So for those of you who aren’t in the know, when you sell a story, the usual process is the publisher then assigns it to an editor.
The editor fixes it so that all the formats, chapter heads, quotes, ellipses, dashes and more fit into the in-house format. They might also be specific about spellings of words like “come” versus “cum.” 😉
THe editor also has the daunting task of editing the thing, through years of knowledge, to fine tune your tale. If you get good one, and I have had some good ones, their work and pointers will fine tune you as a writer as well. I’ve learned a lot.
A whole lot!
See, the next step is they send the edits back to you, and you go over them, one by one. You accept or deny each one. It is pretty smart to accept them, these editors usually know their stuff. But they are human and make mistakes themselves. Also there are cases where you thought you were saying something, but when someone else reads it — since they don’t have your knowledge of what is going on or who your characters are — what you’ve written might read differently than you intended. Sometimes it is almost comical. Then between you and your editor, you can make sure you are saying what you meant to say.
Examples: The way I structured a sentence made it sound like the branch of a tree was ruby red. She thought I had made a mistake and I meant for two hummingbirds to be ruby red. Actually I meant that the hummingbird feeder was ruby red! LOL! Now the sentence reads they way I intended it to be.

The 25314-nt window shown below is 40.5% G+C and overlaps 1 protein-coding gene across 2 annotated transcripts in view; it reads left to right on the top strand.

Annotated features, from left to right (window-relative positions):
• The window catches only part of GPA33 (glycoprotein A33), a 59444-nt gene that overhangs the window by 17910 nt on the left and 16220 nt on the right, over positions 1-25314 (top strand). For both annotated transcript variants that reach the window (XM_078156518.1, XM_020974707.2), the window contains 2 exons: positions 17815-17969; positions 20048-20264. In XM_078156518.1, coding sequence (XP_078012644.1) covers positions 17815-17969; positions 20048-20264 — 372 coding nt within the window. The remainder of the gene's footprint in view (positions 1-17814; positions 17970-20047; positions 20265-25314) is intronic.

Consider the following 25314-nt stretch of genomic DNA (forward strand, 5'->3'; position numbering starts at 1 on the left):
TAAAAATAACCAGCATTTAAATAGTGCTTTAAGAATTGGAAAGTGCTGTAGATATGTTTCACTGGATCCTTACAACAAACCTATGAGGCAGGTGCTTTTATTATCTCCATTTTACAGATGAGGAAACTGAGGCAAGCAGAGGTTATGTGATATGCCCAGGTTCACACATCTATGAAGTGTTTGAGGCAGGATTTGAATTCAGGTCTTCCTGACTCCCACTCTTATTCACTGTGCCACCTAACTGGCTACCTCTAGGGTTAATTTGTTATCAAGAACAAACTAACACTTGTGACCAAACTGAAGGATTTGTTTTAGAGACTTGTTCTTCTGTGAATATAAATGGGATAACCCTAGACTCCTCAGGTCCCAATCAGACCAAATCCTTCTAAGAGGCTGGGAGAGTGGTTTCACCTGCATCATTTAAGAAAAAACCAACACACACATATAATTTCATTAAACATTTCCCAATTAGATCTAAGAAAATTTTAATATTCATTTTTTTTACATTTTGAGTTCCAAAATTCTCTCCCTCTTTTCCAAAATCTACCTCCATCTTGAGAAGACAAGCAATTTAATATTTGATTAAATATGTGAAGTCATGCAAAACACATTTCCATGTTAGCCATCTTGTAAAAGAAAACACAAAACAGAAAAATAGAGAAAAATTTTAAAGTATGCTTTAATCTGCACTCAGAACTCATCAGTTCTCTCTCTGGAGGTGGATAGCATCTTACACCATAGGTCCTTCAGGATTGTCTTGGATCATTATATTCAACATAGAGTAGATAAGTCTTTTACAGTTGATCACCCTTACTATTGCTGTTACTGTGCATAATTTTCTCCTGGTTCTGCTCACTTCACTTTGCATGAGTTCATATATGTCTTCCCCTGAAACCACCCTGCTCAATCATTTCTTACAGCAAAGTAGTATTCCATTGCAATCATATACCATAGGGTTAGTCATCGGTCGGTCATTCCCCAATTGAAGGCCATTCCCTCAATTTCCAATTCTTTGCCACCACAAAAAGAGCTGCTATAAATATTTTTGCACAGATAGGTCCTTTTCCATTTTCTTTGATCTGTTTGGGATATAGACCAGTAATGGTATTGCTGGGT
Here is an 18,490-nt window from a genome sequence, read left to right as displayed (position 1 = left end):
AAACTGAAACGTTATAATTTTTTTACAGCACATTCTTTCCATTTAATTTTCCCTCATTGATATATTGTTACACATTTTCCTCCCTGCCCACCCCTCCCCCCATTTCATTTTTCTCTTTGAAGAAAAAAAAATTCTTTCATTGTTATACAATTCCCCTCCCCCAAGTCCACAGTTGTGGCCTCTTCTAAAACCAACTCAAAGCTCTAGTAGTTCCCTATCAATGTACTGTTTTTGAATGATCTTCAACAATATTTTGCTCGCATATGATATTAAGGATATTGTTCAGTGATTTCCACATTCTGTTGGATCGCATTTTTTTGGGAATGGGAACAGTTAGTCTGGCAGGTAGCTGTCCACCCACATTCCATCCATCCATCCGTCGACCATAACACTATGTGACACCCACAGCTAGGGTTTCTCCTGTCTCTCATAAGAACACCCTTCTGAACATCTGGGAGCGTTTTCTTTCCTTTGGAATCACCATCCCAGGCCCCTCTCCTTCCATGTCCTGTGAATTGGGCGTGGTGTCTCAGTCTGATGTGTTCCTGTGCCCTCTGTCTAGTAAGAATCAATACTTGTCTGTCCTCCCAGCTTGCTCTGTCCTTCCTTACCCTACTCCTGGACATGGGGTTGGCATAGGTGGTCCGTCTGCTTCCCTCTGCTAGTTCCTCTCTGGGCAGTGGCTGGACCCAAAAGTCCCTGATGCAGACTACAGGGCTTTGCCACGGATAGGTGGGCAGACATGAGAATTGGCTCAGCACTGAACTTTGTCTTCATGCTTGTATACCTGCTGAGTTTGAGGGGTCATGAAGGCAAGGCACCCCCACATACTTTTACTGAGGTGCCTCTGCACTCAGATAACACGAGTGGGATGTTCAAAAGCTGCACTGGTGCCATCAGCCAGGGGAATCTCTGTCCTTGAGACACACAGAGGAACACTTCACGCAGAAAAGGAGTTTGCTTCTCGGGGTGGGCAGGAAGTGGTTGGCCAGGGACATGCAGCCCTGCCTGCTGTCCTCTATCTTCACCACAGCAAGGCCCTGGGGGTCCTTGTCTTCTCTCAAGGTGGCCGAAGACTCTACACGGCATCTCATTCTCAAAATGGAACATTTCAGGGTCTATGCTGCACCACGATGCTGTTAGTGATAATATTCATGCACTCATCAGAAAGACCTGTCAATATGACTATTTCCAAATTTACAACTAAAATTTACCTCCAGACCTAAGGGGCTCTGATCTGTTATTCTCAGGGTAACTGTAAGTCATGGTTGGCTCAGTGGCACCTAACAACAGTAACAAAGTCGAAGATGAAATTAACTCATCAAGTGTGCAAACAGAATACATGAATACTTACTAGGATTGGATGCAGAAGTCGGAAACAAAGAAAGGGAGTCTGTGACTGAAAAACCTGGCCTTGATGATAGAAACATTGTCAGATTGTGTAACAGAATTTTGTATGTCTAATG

I once wrote a story in which a character who is very well off is drinking an expensive whisky. The editor changed the word from “whisky” to “whiskey” throughout. What she didn’t know is that I had done my research! Whisky/whiskey drinkers are very very particular about this… Scottish whisky is spelled without the “e.” American whiskey, especially Kentucky whiskey, is spelled with the “e.” Since my character was drinking a Lagavulin — a brand from a distillery near the coast of of Islay, and which has a legitimate claim to being one of the oldest in Scotland — then it is spelled without the “e.” The spelling went back to the way I had it originally.
An important relationship can exist between writer and editor that produces a better story, and that is good for the reader, the writer and the publisher.
In the case of Trust Me, which was bought by Amber Allure, I am an amazing editor. Not only is she good, but she knows a lot about horses, and owns four! But did she find a few possibly awful mistakes! LOL! But with her direction, things went well, and I am very proud of what has been accomplished between us,
I finished nearly a hundred pages of edits today and it wore me out! It is harder editing such a long story. But it is done, and ready to go out tonight!
And soon “Trust Me,” my most romantic story to date, will be ready for you!